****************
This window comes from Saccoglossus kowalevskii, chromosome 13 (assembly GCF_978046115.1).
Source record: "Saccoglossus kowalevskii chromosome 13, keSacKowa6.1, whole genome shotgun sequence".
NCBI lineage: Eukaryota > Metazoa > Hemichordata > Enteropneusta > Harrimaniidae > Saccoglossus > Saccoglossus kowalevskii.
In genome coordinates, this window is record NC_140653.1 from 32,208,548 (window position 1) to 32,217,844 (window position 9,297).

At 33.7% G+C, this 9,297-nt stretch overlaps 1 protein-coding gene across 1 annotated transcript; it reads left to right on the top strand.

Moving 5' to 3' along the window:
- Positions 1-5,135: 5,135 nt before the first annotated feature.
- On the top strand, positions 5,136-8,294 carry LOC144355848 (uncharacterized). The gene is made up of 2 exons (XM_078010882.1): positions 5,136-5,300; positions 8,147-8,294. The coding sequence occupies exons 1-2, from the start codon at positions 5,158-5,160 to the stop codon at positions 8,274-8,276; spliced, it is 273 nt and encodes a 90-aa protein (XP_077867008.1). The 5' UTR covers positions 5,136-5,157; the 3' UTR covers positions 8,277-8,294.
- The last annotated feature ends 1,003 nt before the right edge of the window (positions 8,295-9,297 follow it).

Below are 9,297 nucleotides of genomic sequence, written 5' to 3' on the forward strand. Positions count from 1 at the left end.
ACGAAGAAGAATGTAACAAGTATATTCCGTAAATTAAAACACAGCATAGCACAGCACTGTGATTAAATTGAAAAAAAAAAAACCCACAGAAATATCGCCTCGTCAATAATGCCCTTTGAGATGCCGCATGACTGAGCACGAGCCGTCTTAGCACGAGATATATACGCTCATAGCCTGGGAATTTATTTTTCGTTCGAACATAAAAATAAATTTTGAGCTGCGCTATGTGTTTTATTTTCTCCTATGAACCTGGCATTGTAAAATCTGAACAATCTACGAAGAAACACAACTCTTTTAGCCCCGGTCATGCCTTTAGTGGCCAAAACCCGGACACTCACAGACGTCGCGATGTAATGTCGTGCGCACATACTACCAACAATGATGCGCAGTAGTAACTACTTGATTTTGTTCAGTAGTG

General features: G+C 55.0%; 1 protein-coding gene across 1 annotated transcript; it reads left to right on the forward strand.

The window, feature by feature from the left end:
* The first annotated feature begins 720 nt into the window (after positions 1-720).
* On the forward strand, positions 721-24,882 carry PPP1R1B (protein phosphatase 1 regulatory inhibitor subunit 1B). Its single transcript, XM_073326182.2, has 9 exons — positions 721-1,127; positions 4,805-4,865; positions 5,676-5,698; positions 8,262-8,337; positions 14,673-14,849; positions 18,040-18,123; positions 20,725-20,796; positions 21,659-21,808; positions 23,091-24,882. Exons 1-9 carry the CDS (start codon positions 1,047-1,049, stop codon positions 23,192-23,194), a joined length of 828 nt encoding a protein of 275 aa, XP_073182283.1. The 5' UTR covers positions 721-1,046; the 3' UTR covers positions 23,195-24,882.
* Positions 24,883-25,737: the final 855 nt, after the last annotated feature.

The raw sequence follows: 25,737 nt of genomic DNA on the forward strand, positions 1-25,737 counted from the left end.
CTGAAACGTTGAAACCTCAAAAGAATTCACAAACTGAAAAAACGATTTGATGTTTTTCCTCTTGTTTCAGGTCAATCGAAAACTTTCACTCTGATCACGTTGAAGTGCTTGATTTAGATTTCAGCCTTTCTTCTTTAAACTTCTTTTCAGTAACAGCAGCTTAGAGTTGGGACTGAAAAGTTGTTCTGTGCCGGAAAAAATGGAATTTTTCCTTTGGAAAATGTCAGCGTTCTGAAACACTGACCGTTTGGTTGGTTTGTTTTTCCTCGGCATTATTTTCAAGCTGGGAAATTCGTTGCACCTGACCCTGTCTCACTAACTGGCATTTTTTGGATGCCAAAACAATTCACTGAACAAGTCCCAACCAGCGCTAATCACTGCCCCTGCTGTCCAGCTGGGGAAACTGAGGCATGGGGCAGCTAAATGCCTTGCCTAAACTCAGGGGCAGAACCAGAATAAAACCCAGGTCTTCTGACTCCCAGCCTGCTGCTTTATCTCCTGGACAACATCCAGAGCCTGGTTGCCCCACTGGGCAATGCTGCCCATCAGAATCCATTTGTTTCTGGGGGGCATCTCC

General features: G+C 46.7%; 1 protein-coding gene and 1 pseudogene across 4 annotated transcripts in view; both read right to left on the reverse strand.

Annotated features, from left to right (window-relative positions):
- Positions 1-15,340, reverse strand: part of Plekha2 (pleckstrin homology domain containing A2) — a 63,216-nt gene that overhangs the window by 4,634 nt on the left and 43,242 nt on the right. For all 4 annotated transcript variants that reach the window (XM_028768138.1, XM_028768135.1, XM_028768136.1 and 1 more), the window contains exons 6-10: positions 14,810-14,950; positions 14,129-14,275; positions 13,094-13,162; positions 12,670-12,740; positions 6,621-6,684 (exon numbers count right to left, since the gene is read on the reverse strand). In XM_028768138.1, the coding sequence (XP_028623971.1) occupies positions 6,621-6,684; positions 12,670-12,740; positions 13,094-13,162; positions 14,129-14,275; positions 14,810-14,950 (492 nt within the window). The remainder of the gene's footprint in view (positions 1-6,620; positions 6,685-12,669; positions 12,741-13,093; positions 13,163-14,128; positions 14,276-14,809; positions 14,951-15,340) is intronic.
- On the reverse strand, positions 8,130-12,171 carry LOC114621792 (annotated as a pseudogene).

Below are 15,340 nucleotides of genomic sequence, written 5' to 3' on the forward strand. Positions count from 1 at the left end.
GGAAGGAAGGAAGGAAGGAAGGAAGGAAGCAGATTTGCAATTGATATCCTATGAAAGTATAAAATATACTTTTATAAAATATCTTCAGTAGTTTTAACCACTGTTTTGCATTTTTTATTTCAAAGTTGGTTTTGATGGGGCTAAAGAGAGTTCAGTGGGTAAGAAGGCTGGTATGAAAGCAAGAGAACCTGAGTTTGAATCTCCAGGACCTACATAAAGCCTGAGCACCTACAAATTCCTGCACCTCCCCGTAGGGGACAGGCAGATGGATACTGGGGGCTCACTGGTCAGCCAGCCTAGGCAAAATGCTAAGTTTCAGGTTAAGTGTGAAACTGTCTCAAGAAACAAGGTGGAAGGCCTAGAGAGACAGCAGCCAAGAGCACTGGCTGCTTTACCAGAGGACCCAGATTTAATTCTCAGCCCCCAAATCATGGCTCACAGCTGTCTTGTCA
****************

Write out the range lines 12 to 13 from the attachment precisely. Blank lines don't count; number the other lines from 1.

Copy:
General features: G+C 55.0%; 1 protein-coding gene across 1 annotated transcript; it reads left to right on the forward strand.

The window, feature by feature from the left end: